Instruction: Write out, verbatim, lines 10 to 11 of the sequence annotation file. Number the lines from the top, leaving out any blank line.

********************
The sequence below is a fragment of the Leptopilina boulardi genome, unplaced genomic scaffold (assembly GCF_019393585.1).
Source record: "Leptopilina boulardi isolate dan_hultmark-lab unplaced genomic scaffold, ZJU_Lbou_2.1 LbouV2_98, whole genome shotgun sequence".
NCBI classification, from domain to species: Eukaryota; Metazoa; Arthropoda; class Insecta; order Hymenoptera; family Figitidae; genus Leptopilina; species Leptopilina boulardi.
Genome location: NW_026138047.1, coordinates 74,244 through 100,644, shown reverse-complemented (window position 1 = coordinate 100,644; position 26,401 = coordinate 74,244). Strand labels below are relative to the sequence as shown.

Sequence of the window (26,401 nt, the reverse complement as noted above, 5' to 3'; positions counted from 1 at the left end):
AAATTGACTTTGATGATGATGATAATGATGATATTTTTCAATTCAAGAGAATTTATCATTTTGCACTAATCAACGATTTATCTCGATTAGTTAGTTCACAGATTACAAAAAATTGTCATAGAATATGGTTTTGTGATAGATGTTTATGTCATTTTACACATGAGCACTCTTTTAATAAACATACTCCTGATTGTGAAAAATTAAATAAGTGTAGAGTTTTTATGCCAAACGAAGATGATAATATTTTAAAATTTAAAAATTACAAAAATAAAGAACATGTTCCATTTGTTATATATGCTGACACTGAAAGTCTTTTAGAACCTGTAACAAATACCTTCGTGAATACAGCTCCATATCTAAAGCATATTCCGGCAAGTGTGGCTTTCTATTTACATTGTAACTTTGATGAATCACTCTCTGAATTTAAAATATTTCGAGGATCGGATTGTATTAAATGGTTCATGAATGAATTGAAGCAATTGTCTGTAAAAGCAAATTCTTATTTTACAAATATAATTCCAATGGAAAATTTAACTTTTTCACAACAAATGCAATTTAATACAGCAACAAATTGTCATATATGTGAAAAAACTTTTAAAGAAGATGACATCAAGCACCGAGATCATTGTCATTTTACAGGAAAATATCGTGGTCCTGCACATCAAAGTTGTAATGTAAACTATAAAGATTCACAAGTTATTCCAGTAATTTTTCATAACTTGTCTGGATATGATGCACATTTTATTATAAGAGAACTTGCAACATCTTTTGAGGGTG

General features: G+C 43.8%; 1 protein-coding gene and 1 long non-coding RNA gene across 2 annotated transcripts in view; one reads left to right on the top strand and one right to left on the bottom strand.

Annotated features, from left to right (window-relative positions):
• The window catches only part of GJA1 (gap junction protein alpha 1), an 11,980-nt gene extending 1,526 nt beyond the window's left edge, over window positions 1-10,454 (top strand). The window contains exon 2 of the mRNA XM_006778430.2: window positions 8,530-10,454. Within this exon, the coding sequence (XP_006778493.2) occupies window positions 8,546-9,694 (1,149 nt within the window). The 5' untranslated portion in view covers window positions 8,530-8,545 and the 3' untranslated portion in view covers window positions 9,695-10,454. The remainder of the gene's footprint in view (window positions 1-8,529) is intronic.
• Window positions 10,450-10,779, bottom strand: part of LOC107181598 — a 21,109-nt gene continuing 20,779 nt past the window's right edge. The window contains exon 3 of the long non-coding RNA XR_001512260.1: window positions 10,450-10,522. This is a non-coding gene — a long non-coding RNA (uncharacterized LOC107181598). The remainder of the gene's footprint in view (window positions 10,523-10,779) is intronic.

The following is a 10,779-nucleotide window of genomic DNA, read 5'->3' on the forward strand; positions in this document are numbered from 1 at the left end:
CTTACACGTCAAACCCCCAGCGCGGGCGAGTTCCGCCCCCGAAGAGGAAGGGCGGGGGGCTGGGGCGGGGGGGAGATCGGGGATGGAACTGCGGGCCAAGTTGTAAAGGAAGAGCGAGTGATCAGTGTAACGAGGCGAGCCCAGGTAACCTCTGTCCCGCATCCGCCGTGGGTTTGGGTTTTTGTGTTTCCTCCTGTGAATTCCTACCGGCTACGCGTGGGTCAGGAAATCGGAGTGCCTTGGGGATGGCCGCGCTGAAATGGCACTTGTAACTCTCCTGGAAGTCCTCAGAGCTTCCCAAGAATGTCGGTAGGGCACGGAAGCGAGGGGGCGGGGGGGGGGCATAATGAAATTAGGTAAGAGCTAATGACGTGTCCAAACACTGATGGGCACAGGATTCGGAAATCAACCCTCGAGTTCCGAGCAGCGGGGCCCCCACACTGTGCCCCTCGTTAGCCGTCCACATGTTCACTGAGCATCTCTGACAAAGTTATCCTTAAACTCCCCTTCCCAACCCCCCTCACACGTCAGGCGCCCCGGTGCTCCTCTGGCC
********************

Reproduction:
• Window positions 10,450-10,779, bottom strand: part of LOC107181598 — a 21,109-nt gene continuing 20,779 nt past the window's right edge. The window contains exon 3 of the long non-coding RNA XR_001512260.1: window positions 10,450-10,522. This is a non-coding gene — a long non-coding RNA (uncharacterized LOC107181598). The remainder of the gene's footprint in view (window positions 10,523-10,779) is intronic.

The following is a 10,779-nucleotide window of genomic DNA, read 5'->3' on the forward strand; positions in this document are numbered from 1 at the left end: